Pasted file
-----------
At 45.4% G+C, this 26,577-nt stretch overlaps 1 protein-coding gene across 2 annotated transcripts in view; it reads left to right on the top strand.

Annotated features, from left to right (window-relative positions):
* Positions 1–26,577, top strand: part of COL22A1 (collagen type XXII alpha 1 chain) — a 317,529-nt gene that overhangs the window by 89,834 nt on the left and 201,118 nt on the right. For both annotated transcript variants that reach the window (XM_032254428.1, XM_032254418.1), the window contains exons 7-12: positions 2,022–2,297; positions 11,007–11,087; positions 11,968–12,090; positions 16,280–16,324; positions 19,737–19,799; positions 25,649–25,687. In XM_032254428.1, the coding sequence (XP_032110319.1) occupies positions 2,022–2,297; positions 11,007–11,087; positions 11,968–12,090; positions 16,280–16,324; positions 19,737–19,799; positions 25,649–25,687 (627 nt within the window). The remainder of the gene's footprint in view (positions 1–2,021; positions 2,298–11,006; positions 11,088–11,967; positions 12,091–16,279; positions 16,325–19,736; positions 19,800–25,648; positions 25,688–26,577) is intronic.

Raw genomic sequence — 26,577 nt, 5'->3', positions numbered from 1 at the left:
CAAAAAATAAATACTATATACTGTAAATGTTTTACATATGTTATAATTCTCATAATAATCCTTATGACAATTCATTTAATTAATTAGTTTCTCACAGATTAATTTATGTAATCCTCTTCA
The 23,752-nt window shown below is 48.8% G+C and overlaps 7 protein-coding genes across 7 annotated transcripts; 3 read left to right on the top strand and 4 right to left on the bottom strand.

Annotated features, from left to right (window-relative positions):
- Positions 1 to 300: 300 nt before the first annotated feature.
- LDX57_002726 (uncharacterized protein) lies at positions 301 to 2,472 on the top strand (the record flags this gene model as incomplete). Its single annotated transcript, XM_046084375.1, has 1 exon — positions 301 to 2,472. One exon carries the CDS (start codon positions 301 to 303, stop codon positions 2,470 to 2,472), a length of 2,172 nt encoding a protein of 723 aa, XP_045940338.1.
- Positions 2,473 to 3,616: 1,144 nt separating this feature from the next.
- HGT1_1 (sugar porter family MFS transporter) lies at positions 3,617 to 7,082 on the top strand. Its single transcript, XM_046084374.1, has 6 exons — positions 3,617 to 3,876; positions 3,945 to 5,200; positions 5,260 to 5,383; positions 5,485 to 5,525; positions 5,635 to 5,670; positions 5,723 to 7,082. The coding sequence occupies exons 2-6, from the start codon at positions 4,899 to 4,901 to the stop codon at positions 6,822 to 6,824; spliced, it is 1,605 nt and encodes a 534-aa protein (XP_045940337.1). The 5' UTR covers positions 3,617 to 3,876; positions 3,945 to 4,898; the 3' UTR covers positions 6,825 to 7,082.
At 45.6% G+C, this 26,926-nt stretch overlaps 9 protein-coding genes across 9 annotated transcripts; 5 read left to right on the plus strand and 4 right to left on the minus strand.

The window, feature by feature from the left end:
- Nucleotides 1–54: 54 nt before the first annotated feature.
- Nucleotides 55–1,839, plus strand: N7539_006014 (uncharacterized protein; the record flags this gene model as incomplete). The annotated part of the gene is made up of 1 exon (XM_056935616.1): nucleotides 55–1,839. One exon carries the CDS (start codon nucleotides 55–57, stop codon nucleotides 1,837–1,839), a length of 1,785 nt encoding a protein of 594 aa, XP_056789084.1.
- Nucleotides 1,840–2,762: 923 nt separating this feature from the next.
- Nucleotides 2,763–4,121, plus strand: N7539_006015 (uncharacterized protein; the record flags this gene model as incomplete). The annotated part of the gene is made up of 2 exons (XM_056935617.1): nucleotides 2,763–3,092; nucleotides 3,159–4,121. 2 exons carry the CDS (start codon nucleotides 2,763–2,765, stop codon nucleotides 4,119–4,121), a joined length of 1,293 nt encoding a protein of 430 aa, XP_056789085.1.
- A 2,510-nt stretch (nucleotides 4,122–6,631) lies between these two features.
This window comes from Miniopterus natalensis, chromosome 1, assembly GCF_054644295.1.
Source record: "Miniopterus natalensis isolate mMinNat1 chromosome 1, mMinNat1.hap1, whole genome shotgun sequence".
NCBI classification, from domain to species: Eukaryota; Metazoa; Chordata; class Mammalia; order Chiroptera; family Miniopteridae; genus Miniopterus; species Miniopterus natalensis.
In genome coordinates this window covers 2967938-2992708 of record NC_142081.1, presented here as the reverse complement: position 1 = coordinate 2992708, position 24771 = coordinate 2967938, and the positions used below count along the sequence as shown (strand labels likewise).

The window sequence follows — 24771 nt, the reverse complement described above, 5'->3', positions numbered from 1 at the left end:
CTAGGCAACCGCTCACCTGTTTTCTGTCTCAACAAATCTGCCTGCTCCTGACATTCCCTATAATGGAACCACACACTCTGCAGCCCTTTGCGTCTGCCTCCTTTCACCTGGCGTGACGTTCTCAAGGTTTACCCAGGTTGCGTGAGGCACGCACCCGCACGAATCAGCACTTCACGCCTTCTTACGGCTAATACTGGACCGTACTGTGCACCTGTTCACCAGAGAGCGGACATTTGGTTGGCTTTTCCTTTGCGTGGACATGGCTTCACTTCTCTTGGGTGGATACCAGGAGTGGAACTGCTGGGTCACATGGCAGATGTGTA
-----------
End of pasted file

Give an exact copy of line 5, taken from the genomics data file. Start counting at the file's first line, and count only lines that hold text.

CAAAAAATAAATACTATATACTGTAAATGTTTTACATATGTTATAATTCTCATAATAATCCTTATGACAATTCATTTAATTAATTAGTTTCTCACAGATTAATTTATGTAATCCTCTTCA